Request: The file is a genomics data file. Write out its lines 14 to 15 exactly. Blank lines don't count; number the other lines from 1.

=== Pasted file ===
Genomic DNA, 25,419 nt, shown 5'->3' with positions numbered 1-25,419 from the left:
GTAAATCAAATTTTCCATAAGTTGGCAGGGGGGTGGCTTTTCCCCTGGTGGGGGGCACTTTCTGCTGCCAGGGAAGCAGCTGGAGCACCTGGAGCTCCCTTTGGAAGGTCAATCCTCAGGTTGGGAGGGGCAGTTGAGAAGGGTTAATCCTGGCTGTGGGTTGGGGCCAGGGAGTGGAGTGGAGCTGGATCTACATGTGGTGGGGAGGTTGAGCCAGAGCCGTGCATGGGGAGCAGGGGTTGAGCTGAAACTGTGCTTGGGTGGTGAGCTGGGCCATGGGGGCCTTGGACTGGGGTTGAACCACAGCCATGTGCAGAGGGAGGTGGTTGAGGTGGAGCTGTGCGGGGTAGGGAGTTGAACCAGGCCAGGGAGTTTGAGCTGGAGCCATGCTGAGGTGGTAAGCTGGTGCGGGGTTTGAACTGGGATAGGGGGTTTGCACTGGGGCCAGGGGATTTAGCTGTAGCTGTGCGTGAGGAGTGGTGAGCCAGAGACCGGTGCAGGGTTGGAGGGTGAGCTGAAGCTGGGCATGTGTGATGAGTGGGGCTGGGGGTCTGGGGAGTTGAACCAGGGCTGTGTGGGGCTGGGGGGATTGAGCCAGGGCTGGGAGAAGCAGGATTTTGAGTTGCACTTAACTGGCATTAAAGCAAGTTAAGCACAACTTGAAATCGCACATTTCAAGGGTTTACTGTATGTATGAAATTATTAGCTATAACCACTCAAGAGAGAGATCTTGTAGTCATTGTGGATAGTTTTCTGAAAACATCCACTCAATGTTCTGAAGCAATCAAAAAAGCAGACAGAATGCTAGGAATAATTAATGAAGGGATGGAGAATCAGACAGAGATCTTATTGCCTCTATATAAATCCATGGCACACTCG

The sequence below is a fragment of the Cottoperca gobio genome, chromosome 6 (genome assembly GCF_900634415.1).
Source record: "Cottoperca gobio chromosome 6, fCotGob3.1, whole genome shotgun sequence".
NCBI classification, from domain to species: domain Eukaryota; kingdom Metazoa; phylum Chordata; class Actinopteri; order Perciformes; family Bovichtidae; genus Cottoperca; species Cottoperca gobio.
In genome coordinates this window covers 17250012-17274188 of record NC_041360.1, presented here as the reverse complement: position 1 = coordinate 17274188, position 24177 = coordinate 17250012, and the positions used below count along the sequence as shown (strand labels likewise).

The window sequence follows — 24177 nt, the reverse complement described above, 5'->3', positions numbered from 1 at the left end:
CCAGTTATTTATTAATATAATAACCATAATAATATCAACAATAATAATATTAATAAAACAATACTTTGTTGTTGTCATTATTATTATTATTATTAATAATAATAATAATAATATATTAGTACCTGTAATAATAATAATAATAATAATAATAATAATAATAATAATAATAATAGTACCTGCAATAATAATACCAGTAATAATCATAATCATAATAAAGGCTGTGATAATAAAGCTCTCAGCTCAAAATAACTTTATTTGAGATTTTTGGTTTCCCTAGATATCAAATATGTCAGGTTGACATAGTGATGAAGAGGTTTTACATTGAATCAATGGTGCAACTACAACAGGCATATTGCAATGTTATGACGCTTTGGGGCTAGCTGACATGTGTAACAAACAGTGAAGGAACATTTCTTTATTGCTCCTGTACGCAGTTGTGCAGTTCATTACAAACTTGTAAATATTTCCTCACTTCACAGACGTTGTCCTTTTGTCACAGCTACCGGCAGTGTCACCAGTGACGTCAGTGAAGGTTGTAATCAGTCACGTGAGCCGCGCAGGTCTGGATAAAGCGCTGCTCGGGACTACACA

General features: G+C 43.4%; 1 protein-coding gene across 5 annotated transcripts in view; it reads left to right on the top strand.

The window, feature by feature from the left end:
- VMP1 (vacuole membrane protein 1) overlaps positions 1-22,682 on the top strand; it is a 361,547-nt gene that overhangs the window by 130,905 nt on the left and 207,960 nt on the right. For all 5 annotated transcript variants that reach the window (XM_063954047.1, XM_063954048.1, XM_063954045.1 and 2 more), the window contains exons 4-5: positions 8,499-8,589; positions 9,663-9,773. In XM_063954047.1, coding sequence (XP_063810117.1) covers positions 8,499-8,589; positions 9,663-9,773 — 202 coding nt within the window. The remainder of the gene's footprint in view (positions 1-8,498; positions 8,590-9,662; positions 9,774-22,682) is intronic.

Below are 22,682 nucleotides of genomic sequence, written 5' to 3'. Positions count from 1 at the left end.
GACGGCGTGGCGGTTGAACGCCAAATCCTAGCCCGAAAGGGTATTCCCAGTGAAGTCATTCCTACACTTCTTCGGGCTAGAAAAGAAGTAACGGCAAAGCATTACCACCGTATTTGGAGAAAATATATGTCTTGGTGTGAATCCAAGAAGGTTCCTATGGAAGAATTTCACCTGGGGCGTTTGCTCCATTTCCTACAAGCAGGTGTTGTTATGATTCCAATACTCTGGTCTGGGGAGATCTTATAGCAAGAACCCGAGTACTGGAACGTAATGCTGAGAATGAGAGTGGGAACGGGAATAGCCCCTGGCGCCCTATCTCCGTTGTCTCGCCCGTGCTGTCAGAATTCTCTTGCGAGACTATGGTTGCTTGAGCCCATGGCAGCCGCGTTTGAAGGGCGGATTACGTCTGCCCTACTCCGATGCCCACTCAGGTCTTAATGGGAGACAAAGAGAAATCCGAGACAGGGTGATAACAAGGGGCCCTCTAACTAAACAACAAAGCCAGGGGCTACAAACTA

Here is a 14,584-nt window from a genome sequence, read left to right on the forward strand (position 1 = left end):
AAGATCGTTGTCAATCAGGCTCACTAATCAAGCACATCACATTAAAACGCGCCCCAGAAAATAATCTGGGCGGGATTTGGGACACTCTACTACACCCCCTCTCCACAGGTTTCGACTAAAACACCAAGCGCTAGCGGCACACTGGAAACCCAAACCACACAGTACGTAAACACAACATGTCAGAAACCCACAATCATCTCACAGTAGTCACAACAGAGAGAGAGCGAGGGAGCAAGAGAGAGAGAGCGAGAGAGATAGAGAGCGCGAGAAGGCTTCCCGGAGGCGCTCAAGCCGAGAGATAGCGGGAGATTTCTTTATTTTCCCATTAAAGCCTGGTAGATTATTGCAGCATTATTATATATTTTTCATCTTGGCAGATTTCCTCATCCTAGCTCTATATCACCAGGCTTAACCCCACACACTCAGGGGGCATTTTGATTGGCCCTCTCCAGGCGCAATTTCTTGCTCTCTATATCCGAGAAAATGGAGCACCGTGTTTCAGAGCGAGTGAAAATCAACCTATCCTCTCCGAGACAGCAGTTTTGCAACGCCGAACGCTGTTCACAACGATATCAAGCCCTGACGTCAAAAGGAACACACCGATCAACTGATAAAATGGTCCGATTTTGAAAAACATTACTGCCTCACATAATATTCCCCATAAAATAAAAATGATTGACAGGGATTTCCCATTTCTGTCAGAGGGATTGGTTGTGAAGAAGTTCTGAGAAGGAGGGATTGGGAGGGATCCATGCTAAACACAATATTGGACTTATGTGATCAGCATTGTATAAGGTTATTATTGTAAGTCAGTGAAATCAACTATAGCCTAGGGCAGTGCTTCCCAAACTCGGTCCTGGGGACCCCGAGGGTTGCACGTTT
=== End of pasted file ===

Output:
Here is a 14,584-nt window from a genome sequence, read left to right on the forward strand (position 1 = left end):
AAGATCGTTGTCAATCAGGCTCACTAATCAAGCACATCACATTAAAACGCGCCCCAGAAAATAATCTGGGCGGGATTTGGGACACTCTACTACACCCCCTCTCCACAGGTTTCGACTAAAACACCAAGCGCTAGCGGCACACTGGAAACCCAAACCACACAGTACGTAAACACAACATGTCAGAAACCCACAATCATCTCACAGTAGTCACAACAGAGAGAGAGCGAGGGAGCAAGAGAGAGAGAGCGAGAGAGATAGAGAGCGCGAGAAGGCTTCCCGGAGGCGCTCAAGCCGAGAGATAGCGGGAGATTTCTTTATTTTCCCATTAAAGCCTGGTAGATTATTGCAGCATTATTATATATTTTTCATCTTGGCAGATTTCCTCATCCTAGCTCTATATCACCAGGCTTAACCCCACACACTCAGGGGGCATTTTGATTGGCCCTCTCCAGGCGCAATTTCTTGCTCTCTATATCCGAGAAAATGGAGCACCGTGTTTCAGAGCGAGTGAAAATCAACCTATCCTCTCCGAGACAGCAGTTTTGCAACGCCGAACGCTGTTCACAACGATATCAAGCCCTGACGTCAAAAGGAACACACCGATCAACTGATAAAATGGTCCGATTTTGAAAAACATTACTGCCTCACATAATATTCCCCATAAAATAAAAATGATTGACAGGGATTTCCCATTTCTGTCAGAGGGATTGGTTGTGAAGAAGTTCTGAGAAGGAGGGATTGGGAGGGATCCATGCTAAACACAATATTGGACTTATGTGATCAGCATTGTATAAGGTTATTATTGTAAGTCAGTGAAATCAACTATAGCCTAGGGCAGTGCTTCCCAAACTCGGTCCTGGGGACCCCGAGGGTTGCACGTTT